In 2019, Supreme court president Lady Brenda Hale issued a rallying cry to increase the number of women studying law. As Britain’s most senior judge, and the first woman to ever hold the role, she was well positioned to demand a change. At the time, only 29% of senior judges were women, and she said at least half of UK judiciary should be female to better represent the population.
Today in 2022, despite a rising number of women taking positions as solicitors and chartered legal executives, only 39% of barristers are female and the number of High Court judges remains stubbornly unchanged. Creating a more diverse culture at the top of a profession starts, of course, at the bottom and increasing the number of women looking to study for undergraduate degrees in law.
Lack of diversity is not a new problem of course, the 2012 Council of Europe report found that Britain had the lowest employment levels in Europe for female judges. In 2021, this picture had improved a bit and by April of last year, 34% of court judges and half of tribunal judges were female. The proportion of women has continued to increase but remains low in senior court roles.
Is it hard for women to start a career in law?
The legal profession is changing and becoming both more receptive and easier to access. Diversity is critical in any sector but particularly law, where it must be as varied as the community it serves – best reflecting and representing the people within it. An attitude that is becoming more widely accepted. Enabling new applicants from a range of backgrounds and experiences only stimulates energy and innovation.
There is no doubt that public perception of the law is that it is a sector dominated by white, middle, and upper-class men but statistics show that diversity is high on the agenda now for most legal employers. According to data from the Solicitor’s Regulation Authority (SRA), published earlier this year, 52% of lawyers in the UK are now women, 17% are from Black, Asian, Minority Ethnic background and 5% classified as having a disability. This shows a slow but steady improvement and new opportunities to enter the sector. For women, there remains a significant seniority gap however, and they are consistently underrepresented at partner level in firms of all sizes but particularly in the largest law firms.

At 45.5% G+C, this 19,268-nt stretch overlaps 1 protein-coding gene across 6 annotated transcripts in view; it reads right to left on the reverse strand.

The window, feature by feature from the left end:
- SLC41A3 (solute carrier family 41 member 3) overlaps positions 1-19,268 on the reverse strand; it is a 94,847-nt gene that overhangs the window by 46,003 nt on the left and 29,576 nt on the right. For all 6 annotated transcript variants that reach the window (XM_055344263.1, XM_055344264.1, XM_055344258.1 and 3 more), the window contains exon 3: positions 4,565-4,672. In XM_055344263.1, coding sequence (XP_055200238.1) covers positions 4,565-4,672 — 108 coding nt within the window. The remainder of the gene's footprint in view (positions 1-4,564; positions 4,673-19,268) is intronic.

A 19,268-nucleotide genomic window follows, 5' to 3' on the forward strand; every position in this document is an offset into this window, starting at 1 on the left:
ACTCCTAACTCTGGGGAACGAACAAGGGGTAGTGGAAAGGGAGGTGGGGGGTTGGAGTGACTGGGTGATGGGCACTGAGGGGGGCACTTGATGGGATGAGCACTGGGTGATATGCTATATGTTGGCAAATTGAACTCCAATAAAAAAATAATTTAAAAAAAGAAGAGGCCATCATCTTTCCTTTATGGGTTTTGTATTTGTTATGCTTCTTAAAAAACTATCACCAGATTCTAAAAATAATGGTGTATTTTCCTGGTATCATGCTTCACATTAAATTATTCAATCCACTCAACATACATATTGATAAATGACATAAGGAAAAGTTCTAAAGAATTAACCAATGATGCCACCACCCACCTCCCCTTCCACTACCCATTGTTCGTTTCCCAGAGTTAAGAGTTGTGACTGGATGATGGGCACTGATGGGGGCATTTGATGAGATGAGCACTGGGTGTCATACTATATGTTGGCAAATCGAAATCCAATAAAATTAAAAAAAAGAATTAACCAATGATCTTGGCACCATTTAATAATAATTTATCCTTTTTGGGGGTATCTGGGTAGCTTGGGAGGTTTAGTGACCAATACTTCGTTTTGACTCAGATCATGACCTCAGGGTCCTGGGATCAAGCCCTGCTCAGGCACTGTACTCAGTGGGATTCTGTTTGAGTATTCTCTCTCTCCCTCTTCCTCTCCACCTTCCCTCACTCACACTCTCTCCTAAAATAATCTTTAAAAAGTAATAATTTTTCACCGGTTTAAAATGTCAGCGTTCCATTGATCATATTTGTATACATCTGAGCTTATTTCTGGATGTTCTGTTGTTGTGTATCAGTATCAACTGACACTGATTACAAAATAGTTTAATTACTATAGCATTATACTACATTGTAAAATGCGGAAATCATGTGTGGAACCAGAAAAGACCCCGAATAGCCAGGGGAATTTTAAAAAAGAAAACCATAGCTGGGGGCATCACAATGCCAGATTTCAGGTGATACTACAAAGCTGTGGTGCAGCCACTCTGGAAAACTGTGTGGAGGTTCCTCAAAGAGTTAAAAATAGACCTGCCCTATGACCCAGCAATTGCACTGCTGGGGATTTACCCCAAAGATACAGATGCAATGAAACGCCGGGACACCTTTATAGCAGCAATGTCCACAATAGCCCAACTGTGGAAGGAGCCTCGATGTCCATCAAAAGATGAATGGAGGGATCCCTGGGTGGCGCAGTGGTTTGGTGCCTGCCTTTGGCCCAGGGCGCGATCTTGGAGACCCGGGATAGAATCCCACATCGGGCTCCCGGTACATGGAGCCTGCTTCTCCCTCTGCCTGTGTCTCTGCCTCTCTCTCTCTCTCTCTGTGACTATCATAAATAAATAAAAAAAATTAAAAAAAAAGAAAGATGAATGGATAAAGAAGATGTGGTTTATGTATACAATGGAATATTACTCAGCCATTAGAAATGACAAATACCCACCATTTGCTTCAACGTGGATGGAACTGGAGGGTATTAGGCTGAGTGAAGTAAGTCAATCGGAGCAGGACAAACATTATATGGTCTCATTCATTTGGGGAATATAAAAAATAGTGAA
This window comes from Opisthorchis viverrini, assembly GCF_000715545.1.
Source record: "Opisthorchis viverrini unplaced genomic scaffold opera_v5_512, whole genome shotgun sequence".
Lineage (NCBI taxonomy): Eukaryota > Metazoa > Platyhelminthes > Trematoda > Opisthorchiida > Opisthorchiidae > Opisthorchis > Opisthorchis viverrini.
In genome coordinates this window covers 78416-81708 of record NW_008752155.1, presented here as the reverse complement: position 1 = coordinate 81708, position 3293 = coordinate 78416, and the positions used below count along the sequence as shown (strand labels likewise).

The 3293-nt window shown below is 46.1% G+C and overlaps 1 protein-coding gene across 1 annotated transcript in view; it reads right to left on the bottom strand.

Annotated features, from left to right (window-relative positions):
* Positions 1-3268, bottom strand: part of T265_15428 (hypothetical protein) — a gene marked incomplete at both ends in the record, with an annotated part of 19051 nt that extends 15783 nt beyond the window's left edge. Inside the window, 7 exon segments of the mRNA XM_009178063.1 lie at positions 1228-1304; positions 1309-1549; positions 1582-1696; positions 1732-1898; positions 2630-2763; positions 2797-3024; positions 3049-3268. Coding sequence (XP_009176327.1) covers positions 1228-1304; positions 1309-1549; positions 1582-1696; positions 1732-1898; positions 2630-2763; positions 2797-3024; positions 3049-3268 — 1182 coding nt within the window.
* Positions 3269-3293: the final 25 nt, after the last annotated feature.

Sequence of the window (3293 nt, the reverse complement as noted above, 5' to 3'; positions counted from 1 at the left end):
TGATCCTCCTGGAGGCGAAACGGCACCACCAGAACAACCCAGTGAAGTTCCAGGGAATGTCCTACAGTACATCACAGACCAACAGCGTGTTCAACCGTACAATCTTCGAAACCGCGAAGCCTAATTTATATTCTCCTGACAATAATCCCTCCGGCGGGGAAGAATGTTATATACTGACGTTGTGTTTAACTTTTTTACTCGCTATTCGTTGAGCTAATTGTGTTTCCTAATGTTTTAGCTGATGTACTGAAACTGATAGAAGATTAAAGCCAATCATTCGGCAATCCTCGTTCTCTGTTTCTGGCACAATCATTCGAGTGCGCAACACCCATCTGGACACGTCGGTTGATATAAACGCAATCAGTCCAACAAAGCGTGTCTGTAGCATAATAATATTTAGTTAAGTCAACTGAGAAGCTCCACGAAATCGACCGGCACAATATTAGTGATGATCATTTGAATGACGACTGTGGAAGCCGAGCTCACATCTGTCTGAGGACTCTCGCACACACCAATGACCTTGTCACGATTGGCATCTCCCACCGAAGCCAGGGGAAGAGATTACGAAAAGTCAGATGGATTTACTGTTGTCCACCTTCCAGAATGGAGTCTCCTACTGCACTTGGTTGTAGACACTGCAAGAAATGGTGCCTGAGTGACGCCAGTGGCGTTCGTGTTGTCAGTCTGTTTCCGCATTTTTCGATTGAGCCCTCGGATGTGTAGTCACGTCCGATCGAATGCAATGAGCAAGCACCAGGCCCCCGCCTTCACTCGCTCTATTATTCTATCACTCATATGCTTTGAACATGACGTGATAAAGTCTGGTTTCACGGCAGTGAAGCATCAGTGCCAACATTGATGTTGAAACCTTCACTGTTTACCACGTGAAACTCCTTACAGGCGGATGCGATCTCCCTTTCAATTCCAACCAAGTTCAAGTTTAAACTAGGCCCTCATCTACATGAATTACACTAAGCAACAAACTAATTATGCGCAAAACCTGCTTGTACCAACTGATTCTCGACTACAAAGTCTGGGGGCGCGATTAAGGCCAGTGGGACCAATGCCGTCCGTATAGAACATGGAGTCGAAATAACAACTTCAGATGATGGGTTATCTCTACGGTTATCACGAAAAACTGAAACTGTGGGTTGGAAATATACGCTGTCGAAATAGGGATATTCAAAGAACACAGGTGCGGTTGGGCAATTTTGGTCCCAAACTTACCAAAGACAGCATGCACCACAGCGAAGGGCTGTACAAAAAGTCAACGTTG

So, why should more women want to study law now? Because it is a changing sector with real potential for advancement. The positive change underway needs help to maintain its momentum and new female applicants will open doors and drive more women into senior roles.
How can I get started in studying law?
Whether you are interested in the legal system as a whole or have a particular area that stands out to you, such as Family Law, getting started is easy. Researching an undergraduate degree is a fantastic way to see if it is right for you and we have a range of material to help. You also might be surprised at the host of other benefits a law degree can present.
- An undergraduate law degree is both flexible and well respected. A BA (Hons) degree in Business and Law can unlock a vast range of career opportunities.
- Studying law includes many transferable skills that are commonly desired by employers such as critical thinking, research, and organisational skills.
- A BA (Hons) or LLB degree shows prospective employers you are a capable applicant who can handle complex subject matter and high-pressure environments.
Check out some of our popular undergraduate law degrees HERE and get started today.
Alternatively, read our article ‘Should I study law?’ for more on why it could be the right choice for you.